On April 2, 2016, Azerbaijan committed the deadliest violation of the armistice since 1994, launching a large-scale offensive all along the line of contact. In a matter of a few days, the death toll among the military forces and the civilians exceeded 200 or, according to other sources, 2,000. Russia managed to broker a shaky ceasefire on April 5, 2016, which, nevertheless, has not put an end to Azerbaijani President’s war rhetoric.
Two days after this major offensive, Tali Ploskov, Deputy Speaker of Israel’s Knesset, paid a visit to Armenia to express support for Armenia and condemn Azerbaijan’s deadly attacks against Nagorno Karabakh. At a meeting with her Armenian counterpart Hermine Naghdalyan, Ploskov described Azerbaijan’s actions as terrorism against the entire region (see http://panarmenian.net/m/eng/news/209585).
In an interview to the Voice of America’s Azerbaijani Service, on April 8, 2016, Alexander Murinson, a researcher from the Begin-Sadat Center for Strategic Studies at Bar-Ilan University of Israel, admitted to the pivotal role of Israel’s arms supply in the commencement of the Azerbaijan’s large-scale offensive. “On March 31, Israel supplied anti-tank laser missiles to Azerbaijan. Azerbaijan is the first country to purchase these missiles, which has, certainly, given advantage to its military capabilities,” he said (see Amerika icmalı and “Voice of America: On March 31, Israel supplied laser anti-tank missiles to Azerbaijan”).
“I am ashamed,” said Israel Charny, a prominent Israeli historian, executive director of the Institute on the Holocaust and Genocide in Jerusalem, about the 3-day April war in Nagorno-Karabakh and Israel’s contribution to the casualties, in his article, “Would Israel Sell a Used Drone to a Hitler?” published in Haaretz (as quoted by The Armenian Weekly).
“If the Nazis were not at all murdering Jews but ‘only’ were murdering say hated Slavs, Gypsies, and Jehovah’s Witnesses; and if our beloved State of Israel were in existence; would you agree to our selling arms to the Nazis?” writes Charny.
Israel made billions of dollars by violating the arms embargo against Azerbaijan. But Israel’s lucrative deal with Azerbaijan has cost tiny Nagorno-Karabakh scores of lives and has encouraged Azerbaijan to resume all-out war.
Since its formation in 1949, Israel has received over $120 billion of aid from the United States, of which over $83 billion is military assistance. As a country that receives more aid from the U.S. taxpayers than any other country, Israel should have honored the U.S. arms embargo against Azerbaijan. In reality, Israel has been working against U.S. interests, by undermining its powerful ally’s costly efforts to achieve a peaceful settlement of the conflict.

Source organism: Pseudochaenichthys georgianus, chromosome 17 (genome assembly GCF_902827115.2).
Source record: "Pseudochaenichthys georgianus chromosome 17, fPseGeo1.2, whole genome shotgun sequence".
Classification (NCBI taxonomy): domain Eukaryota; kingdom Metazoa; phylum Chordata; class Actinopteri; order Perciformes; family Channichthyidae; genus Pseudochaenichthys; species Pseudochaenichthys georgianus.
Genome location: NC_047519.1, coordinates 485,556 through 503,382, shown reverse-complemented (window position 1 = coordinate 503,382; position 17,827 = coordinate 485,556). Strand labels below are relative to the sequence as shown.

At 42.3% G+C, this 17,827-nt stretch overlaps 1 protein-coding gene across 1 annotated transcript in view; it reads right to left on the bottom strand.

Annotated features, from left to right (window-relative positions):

Pursuant to an understanding signed between the U.S. Department of Defense and the Israeli Ministry of Defense, the U.S. has the de facto veto power over Israeli third-party arms sales that the U.S. deems harmful to its national security interests. (See “U.S. Foreign Aid to Israel” by Jeremy M. Sharp)
In order to enforce the embargo ignored by Israel, we, the people of the United States of America, must petition our government to take immediate action against Israel for supplying weapons to Azerbaijan contrary to U.S. interests.
Petition to President Barack Obama and all members of the House of Representatives
WE PETITION THE OBAMA ADMINISTRATION TO:
Enforce OSCE Arms Embargo Against Azerbaijan
IAI Harop unmanned combat air vehicle (UCAV) developed by the Israel Aerospace Industries was used in combat for the first time, on April 4, 2016, by the military of Azerbaijan against Nagorno-Karabakh Republic, resulting in the death of seven Armenians during a ceasefire violation by Azerbaijan.
In 2012 alone, Azerbaijan purchased $1.6 billion worth of weapons from Israel, including sophisticated reconnaissance and attack drones from Israel Aerospace Industries.
We, the people of the United States of America, demand the immediate suspension of all U.S. aid to Israel until the latter revokes all arms export permits to Azerbaijan. Israel must cease any arms exports as long as the OSCE arms embargo is in effect and until a peaceful settlement of the conflict is reached.
Please sign the petition at https://petitions.whitehouse.gov/petition/enforce-osce-arms-embargo-against-azerbaijan
Ara K. Manoogian is a human rights activist representing the Shahan Natalie Family Foundation in Artsakh and Armenia; a Fellow of the Washington-based Policy Forum Armenia (PFA); creator of www.thetruthmustbetold.com and author of the white paper “To Donate Or Not to Donate”, an in-depth study on the activities of the “Hayastan” All-Armenian Fund.